In each subsequent chapter Tom Collins leads the reader through a series of experiences chosen from his diaries. In chapter two, Collins meets the boundary rider Rory O'Halloran and his daughter, Mary, a symbol of the coming Australian whose devotion to her father will have tragic consequences in chapter five. There are many links between chapters like this one that remain invisible to Collins, despite his attempts to understand the 'controlling alternatives' that affect our lives. In chapter three Tom loses his clothes crossing the Murray River and spends the night wandering naked until he is able to steal a pair of pants after diverting attention by setting fire to a haystack. In chapter four Collins helps an ailing Warrigal Alf by deceiving several boundary riders who have impounded Alf's bullocks. In chapter five, among other yarns of lost children, Thompson completes the tragic tale of Mary O'Halloran, connecting with the events of chapter two. Chapters six and seven take Tom Collins back to Runnymede Station where he attempts to avoid an unwelcome union with Maud Beaudesart. He also meets the disfigured boundary rider, Nosey Alf, whose life story Furphy has threaded throughout the narrative, signs not perceived by Tom Collins. When Collins returns to Runnymede at the end of the novel, Furphy ties up more loose narrative threads, but Tom Collins, the narrator, remains oblivious to the end.

In short, Such Is Life 'reflects the preoccupations of [the 1890s]: contemporary capitalism, ardent Australian nationalism, the difficulties of pioneering pastoralism, and speculation about a future Australian civilization. It was instantly seen as a major example of the "radical nationalism" of the time and praised for its realistic representation of life on the frontier in the 1880s. But it was forty years before many readers realized that the novel was also a subtle comment on fiction itself and that within it were hidden stories that revealed a world of "romance" within its "realist" representation of life. Such Is Life can be read as the first experimental novel in Australian literature and the first Australian literary expression of a twentieth-century sensibility of the provisionality of life and reality.' (Julian Croft, 'Joseph Furphy.' in Dictionary of Literary Biography Vol. 230.)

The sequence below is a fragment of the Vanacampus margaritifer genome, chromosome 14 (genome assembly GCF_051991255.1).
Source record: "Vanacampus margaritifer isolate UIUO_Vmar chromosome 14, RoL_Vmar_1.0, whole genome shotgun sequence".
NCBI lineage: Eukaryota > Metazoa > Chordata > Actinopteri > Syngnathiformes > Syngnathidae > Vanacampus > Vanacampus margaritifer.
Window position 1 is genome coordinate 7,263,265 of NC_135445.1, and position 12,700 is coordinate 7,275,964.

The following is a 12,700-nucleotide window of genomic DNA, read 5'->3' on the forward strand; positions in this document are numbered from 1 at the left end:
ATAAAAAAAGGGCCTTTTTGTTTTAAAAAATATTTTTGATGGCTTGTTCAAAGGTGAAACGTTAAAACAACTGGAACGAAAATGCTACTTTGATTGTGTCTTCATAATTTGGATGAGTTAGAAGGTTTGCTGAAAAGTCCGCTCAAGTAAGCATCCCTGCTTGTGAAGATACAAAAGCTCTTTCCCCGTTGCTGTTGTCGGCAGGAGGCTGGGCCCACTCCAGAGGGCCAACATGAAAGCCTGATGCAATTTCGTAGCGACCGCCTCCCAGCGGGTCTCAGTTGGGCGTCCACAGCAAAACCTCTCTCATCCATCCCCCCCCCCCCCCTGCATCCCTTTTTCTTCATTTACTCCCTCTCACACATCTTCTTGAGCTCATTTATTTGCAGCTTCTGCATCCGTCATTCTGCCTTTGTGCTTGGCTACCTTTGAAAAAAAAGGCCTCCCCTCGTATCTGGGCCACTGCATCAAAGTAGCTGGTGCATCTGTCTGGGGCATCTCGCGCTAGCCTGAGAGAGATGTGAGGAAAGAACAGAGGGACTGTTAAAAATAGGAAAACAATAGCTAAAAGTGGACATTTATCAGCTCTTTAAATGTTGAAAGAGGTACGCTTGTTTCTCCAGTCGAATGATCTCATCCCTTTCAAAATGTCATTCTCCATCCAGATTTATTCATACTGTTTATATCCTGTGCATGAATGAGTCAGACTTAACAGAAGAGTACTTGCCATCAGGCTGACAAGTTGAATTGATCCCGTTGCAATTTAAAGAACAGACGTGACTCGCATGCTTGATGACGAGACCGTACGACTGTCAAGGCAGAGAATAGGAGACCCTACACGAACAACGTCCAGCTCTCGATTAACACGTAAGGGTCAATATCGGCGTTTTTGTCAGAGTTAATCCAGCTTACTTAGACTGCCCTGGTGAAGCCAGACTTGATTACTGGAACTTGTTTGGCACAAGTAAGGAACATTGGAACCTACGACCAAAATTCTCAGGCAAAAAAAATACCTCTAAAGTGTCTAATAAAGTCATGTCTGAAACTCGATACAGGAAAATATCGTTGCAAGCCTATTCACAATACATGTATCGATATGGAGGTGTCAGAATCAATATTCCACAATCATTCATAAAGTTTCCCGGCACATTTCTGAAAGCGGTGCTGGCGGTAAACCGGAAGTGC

North Ryde : Angus and Robertson HarperCollins , 1990
y separately published work icon Robbery Under Arms : A Story of Life and Adventure in the Bush and in the Goldfields of Australia Rolf Boldrewood , 1882-1883 Z1039336 1882 single work novel

Dick Marston narrates the events of his and his brother Jim's association with notorious bushranger Captain Starlight.

North Ryde : Angus and Robertson , 1990
y separately published work icon No Barrier Eleanor Dark , Sydney : Collins , 1953 Z824213 1953 single work novel historical fiction

'The story of the Mannion family continues after the Bligh rebellion. As the young Mannions grow to maturity, so too the settlement at Sydney Cove develops into a town of substance. And later, the longings of young Miles Mannion are echoed in the efforts of the settlers to spread to the west. The discovery of a route over the Blue Mountains west of Sydney means there will be no further barrier.' (Publication summary)

Sydney : HarperCollins , 2005
y separately published work icon Haxby's Circus : The Lightest, Brightest Little Show on Earth Katharine Susannah Prichard , London : Jonathan Cape , 1930 Z547210 1930 single work novel
— Appears in: Tsirk Kheksbi ; Negasimoe Plamia 1985;
Sydney : HarperCollins , 2013
Last amended 26 Jun 2006 17:52:20
Newspapers:
    Powered by Trove
    X